Slack Technologies Inc. expects growing revenue and higher-than-usual losses in the second quarter, the period in which it’s expected to go public via a direct listing, the company said Monday.
Slack, which makes workplace chat and collaboration software, told investors it predicts it will lose $75 million to $77 million next quarter, including about $32 million in one-time expenses related to its direct listing. That’s more than double the loss from the same quarter last year. It also predicts $139 million to $141 million in revenue in the same period, up about 52% from a year ago. Last month, the company said it lost $31.9 million on $134.8 million in revenue in the three months ending April 30.
Investors will be scrutinizing the startup’s performance in the upcoming weeks and months. The San Francisco-based company is gearing up for a direct listing on the New York Stock Exchange on June 20, when it will start trading its shares publicly without issuing new ones, as in a more common initial public offering. Employees and investors, including Slack’s biggest shareholders Accel Partners and Andreessen Horowitz, can sell stock on the first day of trading instead of the usual six-month lockup period.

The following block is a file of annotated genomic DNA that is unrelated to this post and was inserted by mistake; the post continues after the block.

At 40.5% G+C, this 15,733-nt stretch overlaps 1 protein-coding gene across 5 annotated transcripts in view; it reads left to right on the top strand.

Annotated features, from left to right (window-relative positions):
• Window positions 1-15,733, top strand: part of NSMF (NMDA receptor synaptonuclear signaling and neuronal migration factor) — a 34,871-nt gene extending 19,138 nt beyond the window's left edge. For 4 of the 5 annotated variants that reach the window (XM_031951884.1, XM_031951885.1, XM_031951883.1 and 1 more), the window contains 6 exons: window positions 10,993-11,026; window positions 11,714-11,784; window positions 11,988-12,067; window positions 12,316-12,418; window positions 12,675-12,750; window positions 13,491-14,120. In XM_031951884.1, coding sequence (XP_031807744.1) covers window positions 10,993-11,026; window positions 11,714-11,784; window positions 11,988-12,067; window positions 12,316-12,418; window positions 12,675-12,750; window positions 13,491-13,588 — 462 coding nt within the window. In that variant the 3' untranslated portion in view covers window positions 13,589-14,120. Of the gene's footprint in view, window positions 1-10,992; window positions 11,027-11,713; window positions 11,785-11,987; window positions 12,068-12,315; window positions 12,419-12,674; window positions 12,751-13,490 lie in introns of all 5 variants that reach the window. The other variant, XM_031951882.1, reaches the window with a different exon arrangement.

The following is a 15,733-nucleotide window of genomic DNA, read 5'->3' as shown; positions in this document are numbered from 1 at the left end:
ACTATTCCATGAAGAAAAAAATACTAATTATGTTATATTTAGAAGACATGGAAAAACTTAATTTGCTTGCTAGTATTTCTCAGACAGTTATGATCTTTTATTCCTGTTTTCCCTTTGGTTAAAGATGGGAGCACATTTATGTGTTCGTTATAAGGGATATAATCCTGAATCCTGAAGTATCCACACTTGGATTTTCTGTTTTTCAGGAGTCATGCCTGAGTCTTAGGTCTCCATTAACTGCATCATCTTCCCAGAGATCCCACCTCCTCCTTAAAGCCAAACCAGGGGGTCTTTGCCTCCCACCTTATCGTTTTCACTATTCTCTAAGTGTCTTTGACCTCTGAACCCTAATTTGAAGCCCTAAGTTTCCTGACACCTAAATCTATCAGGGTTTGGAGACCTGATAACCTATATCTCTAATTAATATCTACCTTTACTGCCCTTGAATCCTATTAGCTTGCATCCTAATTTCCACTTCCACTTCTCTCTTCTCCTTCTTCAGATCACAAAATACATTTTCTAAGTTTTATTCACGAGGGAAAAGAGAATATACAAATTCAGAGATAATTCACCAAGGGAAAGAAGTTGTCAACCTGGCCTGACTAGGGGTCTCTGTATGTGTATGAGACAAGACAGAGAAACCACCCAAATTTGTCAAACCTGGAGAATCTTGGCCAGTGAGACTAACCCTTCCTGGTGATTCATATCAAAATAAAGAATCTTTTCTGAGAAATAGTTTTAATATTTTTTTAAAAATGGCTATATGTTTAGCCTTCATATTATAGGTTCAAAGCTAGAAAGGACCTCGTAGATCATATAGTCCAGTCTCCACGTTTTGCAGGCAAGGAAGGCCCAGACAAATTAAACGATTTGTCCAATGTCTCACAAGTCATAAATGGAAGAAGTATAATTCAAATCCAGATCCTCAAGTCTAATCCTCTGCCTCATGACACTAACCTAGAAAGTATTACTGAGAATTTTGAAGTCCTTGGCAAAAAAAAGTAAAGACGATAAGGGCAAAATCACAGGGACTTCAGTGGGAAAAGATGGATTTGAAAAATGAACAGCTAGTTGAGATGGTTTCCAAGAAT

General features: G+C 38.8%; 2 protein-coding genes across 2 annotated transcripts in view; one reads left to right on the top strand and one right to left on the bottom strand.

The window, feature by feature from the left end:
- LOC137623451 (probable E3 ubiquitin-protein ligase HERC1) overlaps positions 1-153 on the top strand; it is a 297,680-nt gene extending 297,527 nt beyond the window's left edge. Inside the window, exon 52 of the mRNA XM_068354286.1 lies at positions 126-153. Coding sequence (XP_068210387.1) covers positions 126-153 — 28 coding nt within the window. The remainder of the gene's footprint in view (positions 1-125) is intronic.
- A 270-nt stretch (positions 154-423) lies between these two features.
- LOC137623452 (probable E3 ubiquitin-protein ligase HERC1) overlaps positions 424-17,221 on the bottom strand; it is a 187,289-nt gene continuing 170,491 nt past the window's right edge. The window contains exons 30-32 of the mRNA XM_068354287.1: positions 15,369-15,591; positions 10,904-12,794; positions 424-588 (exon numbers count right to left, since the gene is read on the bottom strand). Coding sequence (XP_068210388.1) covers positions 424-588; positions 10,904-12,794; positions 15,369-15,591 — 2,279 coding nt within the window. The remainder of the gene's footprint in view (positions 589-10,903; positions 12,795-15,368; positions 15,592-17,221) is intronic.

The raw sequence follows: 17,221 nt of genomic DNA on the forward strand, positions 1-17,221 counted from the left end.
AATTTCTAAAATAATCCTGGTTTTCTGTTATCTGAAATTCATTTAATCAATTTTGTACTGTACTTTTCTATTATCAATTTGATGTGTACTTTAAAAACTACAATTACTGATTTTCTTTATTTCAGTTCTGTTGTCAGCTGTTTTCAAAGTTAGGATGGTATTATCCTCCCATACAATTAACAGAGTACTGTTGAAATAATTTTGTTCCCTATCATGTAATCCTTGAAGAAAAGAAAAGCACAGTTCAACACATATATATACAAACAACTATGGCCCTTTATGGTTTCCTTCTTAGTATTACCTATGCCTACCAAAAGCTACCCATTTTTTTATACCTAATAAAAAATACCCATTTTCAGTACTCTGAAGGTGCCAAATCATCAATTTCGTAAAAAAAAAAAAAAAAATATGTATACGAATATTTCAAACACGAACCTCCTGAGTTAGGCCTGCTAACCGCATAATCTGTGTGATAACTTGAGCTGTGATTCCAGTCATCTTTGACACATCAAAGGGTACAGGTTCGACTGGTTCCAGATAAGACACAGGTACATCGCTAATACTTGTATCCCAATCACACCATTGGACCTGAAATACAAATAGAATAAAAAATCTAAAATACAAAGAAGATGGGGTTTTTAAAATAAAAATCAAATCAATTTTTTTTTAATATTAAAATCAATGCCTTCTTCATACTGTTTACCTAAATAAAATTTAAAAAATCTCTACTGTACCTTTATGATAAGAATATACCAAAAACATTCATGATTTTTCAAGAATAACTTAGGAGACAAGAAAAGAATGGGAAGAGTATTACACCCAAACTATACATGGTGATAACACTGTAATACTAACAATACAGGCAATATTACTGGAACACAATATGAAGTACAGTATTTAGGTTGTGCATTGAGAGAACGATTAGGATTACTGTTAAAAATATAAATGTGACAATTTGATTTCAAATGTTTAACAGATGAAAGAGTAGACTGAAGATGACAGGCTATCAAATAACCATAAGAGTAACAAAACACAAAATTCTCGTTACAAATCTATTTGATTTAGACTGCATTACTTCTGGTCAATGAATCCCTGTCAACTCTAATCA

The company is following a path set by Spotify Technology SA last year, in part because Slack already has so much in total assets—$1.1 billion, according to a previous filing—and doesn’t need to raise more capital with an IPO.
The company also said it anticipates losing from $182 million to $192 million this year. It expects $590 million to $600 million in revenue in the same time period.
Slack plans to trade under the stock ticker WORK, and Goldman Sachs Group Inc., Morgan Stanley and Allen & Co. are advising the company on its listing.
In an earnings call Monday, Slack executives discussed its financial performance, and addressed a larger question as well: How to explain their service to would-be clients who’ve never heard of it? Slack’s service is kind of like a replacement for internal email, said co-founder and Chief Executive Officer Stewart Butterfield, but it also integrates other software and serves as a central place to exchange files.
“Slack is the kind of thing you don’t know you need but once you have it, you can’t live without it,” Butterfield said on the call. “That’s great once organizations do have it, but it means we have to work hard to explain Slack to all the people who have never used it before.”